• Major: Computer Science, Big Future, The College Board, https://bigfuture.collegeboard.org/majors/computer-information-sciences-computer-science, accessed February 2020
  • Major: Computer Systems Analysis, Big Future, The College Board, https://bigfuture.collegeboard.org/majors/computer-information-sciences-computer-systems-analysis, accessed February 2020
  • Major: Information Science, Big Future, The College Board, https://bigfuture.collegeboard.org/majors/computer-information-sciences-information-science, accessed February 2020
  • Major: Information Technology, Big Future, The College Board, https://bigfuture.collegeboard.org/majors/computer-information-sciences-information-technology, accessed February 2020
  • Network and Computer Systems Administrators, Bureau of Labor Statistics, U.S. Department of Labor, Occupational Outlook Handbook, https://www.bls.gov/ooh/computer-and-information-technology/network-and-computer-systems-administrators.htm, accessed February 2020
  • The global cybersecurity market was valued at USD 118.78 billion in 2018, and is expected to reach USD 267.73 billion by 2024, registering a CAGR of 14.5%, during the period of 2019, PR Newswire, 2019, https://www.prnewswire.com/news-releases/the-global-cybersecurity-market-was-valued-at-usd-118-78-billion-in-2018 — and-is-expected-to-reach-usd-267-73-billion-by-2024 — registering-a-cagr-of-14-5-during-the-period-of-2019 — 300955378/
  • Web Developers, Bureau of Labor Statistics, U.S. Department of Labor, Occupational Outlook Handbook, https://www.bls.gov/ooh/computer-and-information-technology/web-developers.htm, accessed February 2020
  • What Is a Computer Systems Analyst? A Spotlight on These Behind-the-Scenes Tech Pros, Rasmussen College, 2019, https://www.rasmussen.edu/degrees/technology/blog/what-is-computer-systems-analyst/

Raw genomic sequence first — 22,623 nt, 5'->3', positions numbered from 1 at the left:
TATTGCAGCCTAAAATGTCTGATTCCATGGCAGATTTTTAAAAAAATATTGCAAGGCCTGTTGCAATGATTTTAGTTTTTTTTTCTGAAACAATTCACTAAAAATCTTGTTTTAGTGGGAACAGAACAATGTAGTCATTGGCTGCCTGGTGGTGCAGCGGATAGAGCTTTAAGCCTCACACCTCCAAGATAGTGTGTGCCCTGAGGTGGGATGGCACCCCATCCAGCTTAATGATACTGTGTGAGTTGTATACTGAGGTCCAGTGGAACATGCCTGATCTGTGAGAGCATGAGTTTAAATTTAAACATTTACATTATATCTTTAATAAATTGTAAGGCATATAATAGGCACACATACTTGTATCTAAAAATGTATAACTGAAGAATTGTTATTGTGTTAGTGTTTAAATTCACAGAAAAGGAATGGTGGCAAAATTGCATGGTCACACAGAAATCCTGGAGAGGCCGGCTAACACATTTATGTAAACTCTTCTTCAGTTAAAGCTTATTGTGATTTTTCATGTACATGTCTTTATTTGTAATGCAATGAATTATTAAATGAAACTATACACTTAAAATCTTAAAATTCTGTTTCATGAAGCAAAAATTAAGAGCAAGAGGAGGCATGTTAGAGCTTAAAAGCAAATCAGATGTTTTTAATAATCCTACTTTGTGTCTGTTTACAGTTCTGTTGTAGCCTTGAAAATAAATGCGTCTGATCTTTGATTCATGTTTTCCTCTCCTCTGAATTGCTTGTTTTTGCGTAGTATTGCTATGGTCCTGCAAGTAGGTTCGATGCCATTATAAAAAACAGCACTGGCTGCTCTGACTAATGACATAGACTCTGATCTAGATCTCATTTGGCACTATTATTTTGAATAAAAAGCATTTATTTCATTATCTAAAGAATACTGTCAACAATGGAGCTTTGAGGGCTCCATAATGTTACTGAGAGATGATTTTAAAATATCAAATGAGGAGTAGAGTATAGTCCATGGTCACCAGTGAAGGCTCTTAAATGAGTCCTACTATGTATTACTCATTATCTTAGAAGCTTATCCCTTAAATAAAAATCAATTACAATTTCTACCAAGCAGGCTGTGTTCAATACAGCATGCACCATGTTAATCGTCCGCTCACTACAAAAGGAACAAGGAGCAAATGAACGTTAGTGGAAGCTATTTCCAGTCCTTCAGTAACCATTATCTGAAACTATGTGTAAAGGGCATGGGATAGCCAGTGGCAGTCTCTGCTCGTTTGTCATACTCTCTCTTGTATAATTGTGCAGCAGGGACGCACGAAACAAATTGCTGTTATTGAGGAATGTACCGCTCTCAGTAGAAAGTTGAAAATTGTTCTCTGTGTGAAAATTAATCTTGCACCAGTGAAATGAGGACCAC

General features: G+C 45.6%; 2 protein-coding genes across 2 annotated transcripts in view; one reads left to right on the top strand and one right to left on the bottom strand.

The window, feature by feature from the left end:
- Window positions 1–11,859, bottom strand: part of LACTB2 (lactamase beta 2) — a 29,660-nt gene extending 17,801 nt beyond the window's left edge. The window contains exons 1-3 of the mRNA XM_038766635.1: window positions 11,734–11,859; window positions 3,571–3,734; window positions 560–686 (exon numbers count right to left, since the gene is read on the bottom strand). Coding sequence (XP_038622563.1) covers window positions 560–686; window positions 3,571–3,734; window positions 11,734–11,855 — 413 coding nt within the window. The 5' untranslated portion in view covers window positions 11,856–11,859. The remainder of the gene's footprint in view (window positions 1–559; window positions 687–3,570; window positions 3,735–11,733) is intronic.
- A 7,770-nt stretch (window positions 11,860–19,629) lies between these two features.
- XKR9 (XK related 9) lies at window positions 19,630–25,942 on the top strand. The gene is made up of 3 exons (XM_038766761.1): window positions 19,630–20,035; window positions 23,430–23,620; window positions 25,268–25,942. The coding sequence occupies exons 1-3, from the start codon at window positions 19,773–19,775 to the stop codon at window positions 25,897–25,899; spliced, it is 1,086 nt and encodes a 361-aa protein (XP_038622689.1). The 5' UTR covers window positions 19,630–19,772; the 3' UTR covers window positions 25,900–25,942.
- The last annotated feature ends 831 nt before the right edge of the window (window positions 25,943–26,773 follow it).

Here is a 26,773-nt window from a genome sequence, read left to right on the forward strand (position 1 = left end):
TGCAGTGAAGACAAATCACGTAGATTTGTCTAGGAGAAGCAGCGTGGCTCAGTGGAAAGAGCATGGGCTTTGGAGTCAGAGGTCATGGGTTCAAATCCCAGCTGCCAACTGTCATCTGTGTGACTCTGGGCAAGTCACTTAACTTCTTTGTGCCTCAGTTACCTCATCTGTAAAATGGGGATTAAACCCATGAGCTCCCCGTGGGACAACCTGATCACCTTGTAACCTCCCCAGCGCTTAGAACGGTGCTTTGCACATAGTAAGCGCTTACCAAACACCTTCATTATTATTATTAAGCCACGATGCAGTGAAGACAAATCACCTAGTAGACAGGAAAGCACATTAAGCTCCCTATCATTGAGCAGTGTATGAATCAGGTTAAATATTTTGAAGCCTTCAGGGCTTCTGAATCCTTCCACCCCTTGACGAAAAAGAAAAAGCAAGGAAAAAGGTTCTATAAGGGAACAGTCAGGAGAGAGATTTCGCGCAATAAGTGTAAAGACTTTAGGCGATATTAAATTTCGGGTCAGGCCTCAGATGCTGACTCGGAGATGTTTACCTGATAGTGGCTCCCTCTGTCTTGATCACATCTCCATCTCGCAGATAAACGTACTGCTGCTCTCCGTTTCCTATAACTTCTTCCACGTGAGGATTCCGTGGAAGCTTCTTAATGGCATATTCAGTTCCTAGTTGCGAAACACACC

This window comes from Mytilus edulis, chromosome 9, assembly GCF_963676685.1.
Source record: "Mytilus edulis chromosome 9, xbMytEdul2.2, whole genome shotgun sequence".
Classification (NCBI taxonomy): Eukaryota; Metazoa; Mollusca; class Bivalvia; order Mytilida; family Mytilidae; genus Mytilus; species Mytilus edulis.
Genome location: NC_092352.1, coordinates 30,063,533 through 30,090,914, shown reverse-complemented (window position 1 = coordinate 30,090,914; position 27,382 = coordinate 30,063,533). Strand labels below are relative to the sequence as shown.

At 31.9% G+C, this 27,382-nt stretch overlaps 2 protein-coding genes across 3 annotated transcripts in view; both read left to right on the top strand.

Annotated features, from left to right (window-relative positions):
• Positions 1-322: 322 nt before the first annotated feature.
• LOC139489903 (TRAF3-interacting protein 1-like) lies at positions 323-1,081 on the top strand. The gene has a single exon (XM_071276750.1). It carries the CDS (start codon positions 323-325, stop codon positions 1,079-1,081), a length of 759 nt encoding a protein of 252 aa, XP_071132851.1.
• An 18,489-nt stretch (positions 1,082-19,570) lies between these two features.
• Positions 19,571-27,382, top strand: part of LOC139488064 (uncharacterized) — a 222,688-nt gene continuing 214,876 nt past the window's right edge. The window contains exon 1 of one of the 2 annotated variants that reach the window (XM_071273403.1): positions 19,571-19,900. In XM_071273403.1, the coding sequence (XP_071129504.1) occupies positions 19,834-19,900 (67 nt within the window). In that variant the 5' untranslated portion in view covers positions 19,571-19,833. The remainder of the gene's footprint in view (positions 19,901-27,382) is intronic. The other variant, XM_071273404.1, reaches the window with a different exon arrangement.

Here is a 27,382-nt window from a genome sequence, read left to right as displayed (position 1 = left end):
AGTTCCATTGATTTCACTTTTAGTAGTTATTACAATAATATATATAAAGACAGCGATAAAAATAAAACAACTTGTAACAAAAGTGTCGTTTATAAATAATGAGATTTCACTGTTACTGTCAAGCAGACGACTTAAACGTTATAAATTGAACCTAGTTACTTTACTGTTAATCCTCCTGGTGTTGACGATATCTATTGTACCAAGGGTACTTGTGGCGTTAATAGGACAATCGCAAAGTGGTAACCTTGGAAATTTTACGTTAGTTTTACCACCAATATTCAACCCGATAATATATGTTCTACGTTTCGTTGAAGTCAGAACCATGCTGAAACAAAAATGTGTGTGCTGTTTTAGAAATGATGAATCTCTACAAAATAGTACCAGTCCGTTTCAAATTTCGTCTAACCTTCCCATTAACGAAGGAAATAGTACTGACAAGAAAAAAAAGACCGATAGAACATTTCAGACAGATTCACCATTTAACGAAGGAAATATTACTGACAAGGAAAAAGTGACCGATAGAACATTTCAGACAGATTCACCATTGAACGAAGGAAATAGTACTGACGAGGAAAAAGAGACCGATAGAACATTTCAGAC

How to Succeed at Community College

community-college

Former president Obama has hailed community colleges as providing a “gateway to millions of Americans to good jobs and a better life.” But somewhere along the way, community college students have lost sight of the dream. A report by NSC Research Center 2018 shows that around 39 percent of the students who began at a two-year community college completed a degree within 6 years, whereas 46.2 percent of the students were no longer enrolled by the end of their study period.

If succeeding at community college seems more and more like a long shot, you can take control of your experience. Find out how to avoid the main traps that keep community college students from graduating.

Identifying opportunities at community colleges

Community colleges provide a crucial link to career opportunity for many students. Unlike many four-year universities, the tuition remains affordable. Course scheduling is flexible, with online, partially online and accelerated programs that let students learn on demand and at their own pace. Broad support services help students connect the dots between high school and a skilled job or a bachelor’s degree.